She explained her early church experiences were ones of condemnation, guilt, and shame — things she said victims of trauma were prone to already.
“Your mind kind of gets into such a deep survival state that you think that you condoned (abuse) in the first place, but you didn’t. It’s extremely confusing,” Deaton said, explaining that, while an outsider might blame the abuser, victims often can’t immediately look at the situation from a healthy perspective and are quick to blame themselves.
“You are going to internalize it and think, ‘What did I do? Is it my fault?’ And the shame and guilt just starts spilling over you. And then, if you have someone on the outside of you externally saying, ‘You wanted this. You’re nothing. You’re not worth anything you think you are,’ and breaks you down further, it only compounds that issue.”
She said it took years of therapy to work through those thoughts, and recovery was not easy.
When Deaton was at a low point, she prayed a simple prayer: “If you are who you say you are, please help me.” She describes in her book feeling joy for the first time in a while: “There were birds singing in rhythm. I couldn’t remember the last time I had heard birds sing. I felt light and joyous, like I was 10 years old.”
However, she said walking through healing is uncomfortable and scary, even with those moments of joy. She described it like walking through a tunnel of fire — the flames never touched her, but the threat was fearsome, and she didn’t know what would be on the other side.
“You know how the discomfort feels, and you’ve become comfortable with the discomfort that you’ve lived in, but you don’t know what it feels like if it’s going to change,” she said.
As Deaton walked through therapy, she said she needed someone who wouldn’t judge her and loved her no matter what, and for her, Jesus was that person. She recalled one exciting moment when she realized she could talk to God about anything, even the details of her day.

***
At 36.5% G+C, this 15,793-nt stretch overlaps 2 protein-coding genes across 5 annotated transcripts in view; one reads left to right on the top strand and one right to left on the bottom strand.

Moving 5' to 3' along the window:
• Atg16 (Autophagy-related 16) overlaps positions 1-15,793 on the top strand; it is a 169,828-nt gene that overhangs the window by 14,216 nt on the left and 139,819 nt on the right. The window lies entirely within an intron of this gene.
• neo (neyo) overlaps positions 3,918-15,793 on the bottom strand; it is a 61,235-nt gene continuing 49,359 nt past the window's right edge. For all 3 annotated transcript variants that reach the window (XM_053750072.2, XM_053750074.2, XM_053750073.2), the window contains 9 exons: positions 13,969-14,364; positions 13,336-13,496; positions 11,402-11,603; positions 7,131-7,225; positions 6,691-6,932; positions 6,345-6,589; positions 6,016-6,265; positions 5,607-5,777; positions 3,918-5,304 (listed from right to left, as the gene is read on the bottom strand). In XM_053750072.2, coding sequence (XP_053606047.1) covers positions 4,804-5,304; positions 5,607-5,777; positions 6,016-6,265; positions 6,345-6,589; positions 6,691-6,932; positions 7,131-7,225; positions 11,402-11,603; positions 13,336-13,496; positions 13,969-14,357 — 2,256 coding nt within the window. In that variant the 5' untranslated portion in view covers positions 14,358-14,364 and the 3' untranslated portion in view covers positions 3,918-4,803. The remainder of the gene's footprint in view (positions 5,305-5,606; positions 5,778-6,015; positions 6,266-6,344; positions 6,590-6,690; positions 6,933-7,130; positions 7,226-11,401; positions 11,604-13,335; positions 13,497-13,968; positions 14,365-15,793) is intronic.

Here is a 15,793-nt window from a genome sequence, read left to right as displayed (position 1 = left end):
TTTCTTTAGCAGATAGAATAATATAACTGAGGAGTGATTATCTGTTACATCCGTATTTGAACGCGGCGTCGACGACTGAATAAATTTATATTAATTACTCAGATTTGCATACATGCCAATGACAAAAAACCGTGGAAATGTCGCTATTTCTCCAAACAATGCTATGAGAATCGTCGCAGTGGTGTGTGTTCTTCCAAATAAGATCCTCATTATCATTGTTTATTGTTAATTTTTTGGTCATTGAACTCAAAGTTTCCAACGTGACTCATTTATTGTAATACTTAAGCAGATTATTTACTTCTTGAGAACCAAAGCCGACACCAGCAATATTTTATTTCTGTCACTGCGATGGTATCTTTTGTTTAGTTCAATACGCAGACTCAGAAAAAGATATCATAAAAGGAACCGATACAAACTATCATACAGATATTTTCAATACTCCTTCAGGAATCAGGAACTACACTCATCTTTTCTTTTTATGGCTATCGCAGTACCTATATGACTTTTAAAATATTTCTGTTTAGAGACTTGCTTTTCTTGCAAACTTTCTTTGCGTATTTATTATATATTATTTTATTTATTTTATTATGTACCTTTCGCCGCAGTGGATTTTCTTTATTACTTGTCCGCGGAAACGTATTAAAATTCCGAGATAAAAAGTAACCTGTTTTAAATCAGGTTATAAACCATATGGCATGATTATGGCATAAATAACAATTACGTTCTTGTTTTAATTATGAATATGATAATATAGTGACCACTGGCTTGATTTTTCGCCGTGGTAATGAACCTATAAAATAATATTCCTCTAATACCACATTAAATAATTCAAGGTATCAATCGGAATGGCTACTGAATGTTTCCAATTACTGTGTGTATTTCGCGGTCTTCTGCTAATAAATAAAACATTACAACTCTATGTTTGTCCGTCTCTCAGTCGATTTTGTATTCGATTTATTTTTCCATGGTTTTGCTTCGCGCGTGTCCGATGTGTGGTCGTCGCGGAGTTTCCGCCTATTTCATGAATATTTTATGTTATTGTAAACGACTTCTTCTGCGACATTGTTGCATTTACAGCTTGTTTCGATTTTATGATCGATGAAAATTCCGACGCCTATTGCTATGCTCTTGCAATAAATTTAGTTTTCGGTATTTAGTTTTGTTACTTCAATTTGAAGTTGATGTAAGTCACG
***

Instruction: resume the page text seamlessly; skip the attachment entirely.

“I’ll never forget the day I told the Lord, ‘Man, I really like coffee with cream. I’m so grateful for you giving this plant on earth so that I can make this, because I really enjoy it,’” she said. “It transformed my relationship with Jesus, because he became a friend.”
She said she has come to realize that the ideas she learned in church growing up, that one needed to work to gain God’s favor, were wrong. He always loves her.
Deaton encouraged anyone who has experienced trauma or difficult times, in their moments of desperation, to ask God for help.
“What do you have to lose to give him a chance?” she asked.
Her autobiography, “Keeping Secrets: One Woman’s Story from Sexual Slavery to Freedom” can be found on Amazon, along with her second workbook-style publication designed for women working through their own struggles, “Sacred Freedom: How to Fly Again and Gain Freedom from Keeping Secrets.”
Deaton leads worship at Franklin First United Methodist Church about every other week. Her next services are Sunday, Oct. 20 at 8:45 a.m. and 11:15 a.m.
For a list of free resources for those seeking healing from any kind of trauma, visit her website at ilonkaministries.com.